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Venture Capital Definition & How It Works

Updated: November 24, 2022

It’s an exciting time being an entrepreneur. You have an incredible business idea that you have big plans for and you can’t wait to get it in front of the right audience. There’s a lot of work that goes into it, but the rewards and opportunities can be plentiful.

But as an entrepreneur, how are you funding your dream business idea? Do you already have a backing or are you bootstrapping it yourself? Do your friends and family love your idea and have decided they’re willing to support you?

Getting funding for a new business can often be one of the biggest challenges an entrepreneur faces. One of the most common external sources of investment is venture capital. So how exactly does it work and what do you need to know?

Keep reading to find out and learn everything about venture capital and how it works!

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    • Venture capital is a form of financing that’s given to small businesses and entrepreneurs. Sometimes it can come at different stages of business growth but typically involves early funding.
    • Venture capital has evolved over the years into a sophisticated industry. There are several venture capital firms that play a critical role in the evolution of innovation.
    • It doesn’t always come in monetary form. Sometimes venture capital can be provided in the form of managerial or technical expertise. 

    What Is Venture Capital? 

    Venture capital is a type of private equity that an entrepreneur can explore as funding. It’s a specific form of financing that allows investors to provide startup companies and small businesses with the capital they require. They do this because they believe the businesses have long-term growth potential.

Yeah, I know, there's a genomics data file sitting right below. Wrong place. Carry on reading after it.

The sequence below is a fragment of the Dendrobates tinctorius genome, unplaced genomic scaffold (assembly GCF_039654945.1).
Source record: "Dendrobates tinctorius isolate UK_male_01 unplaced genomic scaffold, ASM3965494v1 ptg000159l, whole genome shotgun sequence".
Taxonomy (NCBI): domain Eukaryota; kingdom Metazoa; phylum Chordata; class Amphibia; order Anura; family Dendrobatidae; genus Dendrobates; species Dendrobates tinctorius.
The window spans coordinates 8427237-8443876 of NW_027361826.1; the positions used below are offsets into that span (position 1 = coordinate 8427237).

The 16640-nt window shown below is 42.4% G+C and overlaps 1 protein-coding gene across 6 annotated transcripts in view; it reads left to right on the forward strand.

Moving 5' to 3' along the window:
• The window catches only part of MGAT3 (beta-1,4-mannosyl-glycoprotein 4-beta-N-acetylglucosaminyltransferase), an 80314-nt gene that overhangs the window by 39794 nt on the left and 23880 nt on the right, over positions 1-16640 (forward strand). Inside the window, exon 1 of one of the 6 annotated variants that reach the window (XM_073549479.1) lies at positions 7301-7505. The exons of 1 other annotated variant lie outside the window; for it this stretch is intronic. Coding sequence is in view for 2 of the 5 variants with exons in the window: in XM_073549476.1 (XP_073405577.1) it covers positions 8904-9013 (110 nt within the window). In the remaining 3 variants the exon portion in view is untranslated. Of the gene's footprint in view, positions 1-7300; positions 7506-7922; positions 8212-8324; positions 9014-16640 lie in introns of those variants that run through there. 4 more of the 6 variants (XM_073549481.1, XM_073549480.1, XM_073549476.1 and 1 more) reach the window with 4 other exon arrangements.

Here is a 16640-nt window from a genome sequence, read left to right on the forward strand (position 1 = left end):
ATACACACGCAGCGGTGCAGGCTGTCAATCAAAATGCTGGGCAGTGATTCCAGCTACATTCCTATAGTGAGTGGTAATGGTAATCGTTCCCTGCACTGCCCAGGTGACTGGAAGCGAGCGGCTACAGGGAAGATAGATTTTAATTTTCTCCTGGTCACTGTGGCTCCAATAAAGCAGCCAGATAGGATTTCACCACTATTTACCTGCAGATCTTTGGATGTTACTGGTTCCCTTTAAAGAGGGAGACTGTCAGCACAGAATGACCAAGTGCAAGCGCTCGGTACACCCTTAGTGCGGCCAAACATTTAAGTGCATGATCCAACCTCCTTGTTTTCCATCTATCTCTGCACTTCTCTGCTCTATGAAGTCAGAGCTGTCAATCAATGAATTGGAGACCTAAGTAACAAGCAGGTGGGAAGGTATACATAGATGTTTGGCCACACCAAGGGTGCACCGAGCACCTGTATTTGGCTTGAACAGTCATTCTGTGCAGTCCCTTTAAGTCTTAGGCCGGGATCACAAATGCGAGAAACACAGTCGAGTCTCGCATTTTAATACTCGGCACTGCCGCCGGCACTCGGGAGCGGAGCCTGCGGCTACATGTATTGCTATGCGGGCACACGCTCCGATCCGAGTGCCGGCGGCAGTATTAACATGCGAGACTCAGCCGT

Typically, venture capital will often come from the likes of investment banks, wealthy investors, and other financial institutions. That said, it’s not always necessarily in monetary form. Sometimes venture capital can get offered in the form of managerial or technical expertise. 

    More often than not venture capital will get allocated to startups that have exceptional growth potential. Either that or companies that have grown at a rapid pace and are on the verge of expansion. 

    Investors like to offer venture capital because the possibility of above-average returns is an attractive end goal. However, not all investments turn out the way they might be expected to since there is always a risk of failure. 

    But with all that said, venture capital is becoming incredibly popular as a source for raising funds. This is since it can often be difficult to access bank loans or capital markups without a history. 

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    How Does Venture Capital Work?

    If an entrepreneur or small business obtains venture capital, it usually happens by offering ownership stakes in the company. These stakes are offered to investors that are typically part of venture capital firms. However, sometimes these independent limited partnerships can consist of multiple enterprises. 

    There’s an important distinction between venture capital and private equity. Venture capital deals usually focus on up-and-coming and emerging companies that need substantial investment dollars for the first time. They’re often looking for help getting to the next stage of business growth. 

    On the flip side, private equity typically consists of a larger and more established company. These companies are looking for some type of equity infusion or a transfer of ownership stakes. 

    The Venture Capital Process

    If an entrepreneur or small business is looking into venture capital, the first thing they’re going to need to do is to submit a business plan. This can be to either an angel investor or a specific venture capital firm. 

    After this and if investors are interested in the submitted proposal, they will perform their own due diligence. This is to ensure that the investment would be a viable opportunity and doesn’t pose any big risks. 

    Most venture capital investor types have a well-balanced history of investment experience. Some have been equity research analysts and others have a degree in Master in Business Administration (MBA). 

    Once they have conducted their due diligence and are satisfied with what they found, they will likely make an offer. This will come as a pledge of investment of capital to receive equity in the company in return. 

    It depends on the specific situation, but sometimes funding can get provided all at once. But more often than not, the funding gets provided in different rounds. After this, the investor of a venture capital firm will often take an active role in the business. 

    They will monitor the process and provide advice as it progresses. The investor doesn’t stay forever though. After an amount of time passes from the initial investment, they might initiate a merger, initial public offering (IP), or an acquisition.